Currently Being ModeratedJul 31, 2011 3:20 AM (in response to Chris-UK)
New MacBook Air mid-2011 with 4GB RAM/128SSD, migrated from Snow Leopard on a MacBook Pro
I am getting the same problem with multiple instances of mdworker and mdworker32 running, with one usually pegged at 80+% CPU usage. Only reason I even checked Activity Monitor was because I heard the fan come on. I figured Flash was running somewhere :-D
I have 7 accounts on my Air, and I have seen mdworker processes running on all of them, although none except my main account is actually logged in.
I see that even a user called _spotlight has multiple mdworker processes running. Never seen that. Is this a new user paradigm? I've certainly seen root running before
Currently Being ModeratedAug 1, 2011 10:51 AM (in response to Chris-UK)
I too have similar issues. I have determined that it does NOT have to do with FileVault, as the same problems occur with or without encryption. The multiple instance is mdworker (all running at 40-50% of CPU) are what is causing the majority of the heat issues, and seem almost random in nature. The system will run fine for a while, then start crunching away for no apparent reason. I suspect that it is related to multiple users (and possibly having more than one user running at a time) but can not confirm this yet. This is a major bug in Spotlight, and since it's something that is built into the deep OS, Apple really needs to take this seriously. Right now, I could NOT recommend the Lion update to anyone.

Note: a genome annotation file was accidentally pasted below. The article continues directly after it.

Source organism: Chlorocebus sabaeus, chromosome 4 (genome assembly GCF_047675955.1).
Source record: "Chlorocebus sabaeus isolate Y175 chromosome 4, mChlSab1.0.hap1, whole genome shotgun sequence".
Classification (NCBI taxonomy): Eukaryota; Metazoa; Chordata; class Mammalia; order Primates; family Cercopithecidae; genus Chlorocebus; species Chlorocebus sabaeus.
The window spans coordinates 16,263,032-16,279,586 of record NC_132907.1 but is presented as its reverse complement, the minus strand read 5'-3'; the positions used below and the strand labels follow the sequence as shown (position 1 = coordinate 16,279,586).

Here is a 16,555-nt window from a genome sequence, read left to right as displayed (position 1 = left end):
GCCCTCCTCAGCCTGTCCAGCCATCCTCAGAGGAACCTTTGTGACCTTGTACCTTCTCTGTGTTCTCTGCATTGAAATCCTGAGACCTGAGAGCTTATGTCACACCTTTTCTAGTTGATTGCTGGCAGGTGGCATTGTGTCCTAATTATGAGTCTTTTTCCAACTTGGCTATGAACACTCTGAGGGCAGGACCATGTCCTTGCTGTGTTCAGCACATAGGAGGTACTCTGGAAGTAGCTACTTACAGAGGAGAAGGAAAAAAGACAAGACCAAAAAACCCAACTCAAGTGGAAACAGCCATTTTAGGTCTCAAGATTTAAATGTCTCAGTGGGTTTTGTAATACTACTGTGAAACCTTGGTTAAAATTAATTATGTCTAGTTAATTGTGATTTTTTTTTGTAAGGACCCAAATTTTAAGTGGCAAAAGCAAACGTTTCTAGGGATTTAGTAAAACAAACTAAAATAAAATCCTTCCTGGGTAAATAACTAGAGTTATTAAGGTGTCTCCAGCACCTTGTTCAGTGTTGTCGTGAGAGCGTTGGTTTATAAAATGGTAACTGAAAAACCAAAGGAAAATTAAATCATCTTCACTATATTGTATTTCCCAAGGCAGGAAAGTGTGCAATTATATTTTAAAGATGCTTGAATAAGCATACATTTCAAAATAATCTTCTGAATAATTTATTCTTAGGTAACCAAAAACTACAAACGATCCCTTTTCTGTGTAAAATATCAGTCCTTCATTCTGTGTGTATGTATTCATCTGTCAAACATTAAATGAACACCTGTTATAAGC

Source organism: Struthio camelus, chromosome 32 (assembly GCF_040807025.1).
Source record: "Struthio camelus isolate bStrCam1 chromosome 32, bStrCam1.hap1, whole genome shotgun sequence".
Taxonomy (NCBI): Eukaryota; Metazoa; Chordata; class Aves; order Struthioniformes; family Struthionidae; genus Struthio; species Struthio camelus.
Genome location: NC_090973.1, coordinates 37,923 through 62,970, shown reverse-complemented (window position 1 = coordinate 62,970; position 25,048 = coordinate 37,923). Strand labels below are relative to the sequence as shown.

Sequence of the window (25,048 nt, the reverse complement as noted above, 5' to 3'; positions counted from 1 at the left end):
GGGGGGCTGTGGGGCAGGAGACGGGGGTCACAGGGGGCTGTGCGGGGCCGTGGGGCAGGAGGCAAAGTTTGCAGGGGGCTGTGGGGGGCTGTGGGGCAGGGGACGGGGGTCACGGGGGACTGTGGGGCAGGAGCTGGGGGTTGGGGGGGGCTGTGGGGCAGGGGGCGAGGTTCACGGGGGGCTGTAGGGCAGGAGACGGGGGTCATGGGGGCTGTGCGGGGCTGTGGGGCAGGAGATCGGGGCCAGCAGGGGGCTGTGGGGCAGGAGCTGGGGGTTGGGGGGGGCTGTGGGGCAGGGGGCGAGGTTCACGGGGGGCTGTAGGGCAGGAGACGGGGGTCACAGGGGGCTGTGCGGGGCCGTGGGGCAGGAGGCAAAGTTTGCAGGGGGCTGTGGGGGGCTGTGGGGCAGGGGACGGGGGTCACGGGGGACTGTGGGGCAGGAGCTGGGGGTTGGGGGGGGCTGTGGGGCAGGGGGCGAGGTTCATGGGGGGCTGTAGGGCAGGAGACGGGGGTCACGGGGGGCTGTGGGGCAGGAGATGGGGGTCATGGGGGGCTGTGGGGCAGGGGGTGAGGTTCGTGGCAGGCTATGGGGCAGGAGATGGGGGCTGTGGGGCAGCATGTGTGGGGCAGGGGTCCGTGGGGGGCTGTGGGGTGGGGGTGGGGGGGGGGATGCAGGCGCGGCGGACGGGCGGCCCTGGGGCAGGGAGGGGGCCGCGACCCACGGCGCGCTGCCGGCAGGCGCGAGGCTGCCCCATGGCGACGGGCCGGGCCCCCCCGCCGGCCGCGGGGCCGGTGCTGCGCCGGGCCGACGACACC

Currently Being ModeratedAug 1, 2011 12:24 PM (in response to Chris-UK)
AH! Okay, I have discovered a possible solution!
It seems that TimeMachine is now indexing the backup drive (maybe it did it before, but I never noticed). My current setup has my TimeMachine drive as a mounted network volume, so I do not know if this will apply to anyone using a locally connected drive. I saw that when I manually ran a TimeMachine backup, the backup drive mounted (as usual), but did NOT unmount as it used to do when finished with a backup. Almost at once (right after the backup) mdworker processes spawned for each of my users plus one for _spotlight and started sucking up my CPU. I tried to exclude the backup drive from indexing, but was not allowed to, HOWEVER, I could manually EJECT the mounted backup drive. Instantly the mdworker processes vanished and all was well.
I'm not sure what Apple was thinking here, or if indexing the backup drive is somehow necessary in Lion, but the process by which they are doing so is definitely messed up. Having my cpu run at 90°C for hours is NOT okay.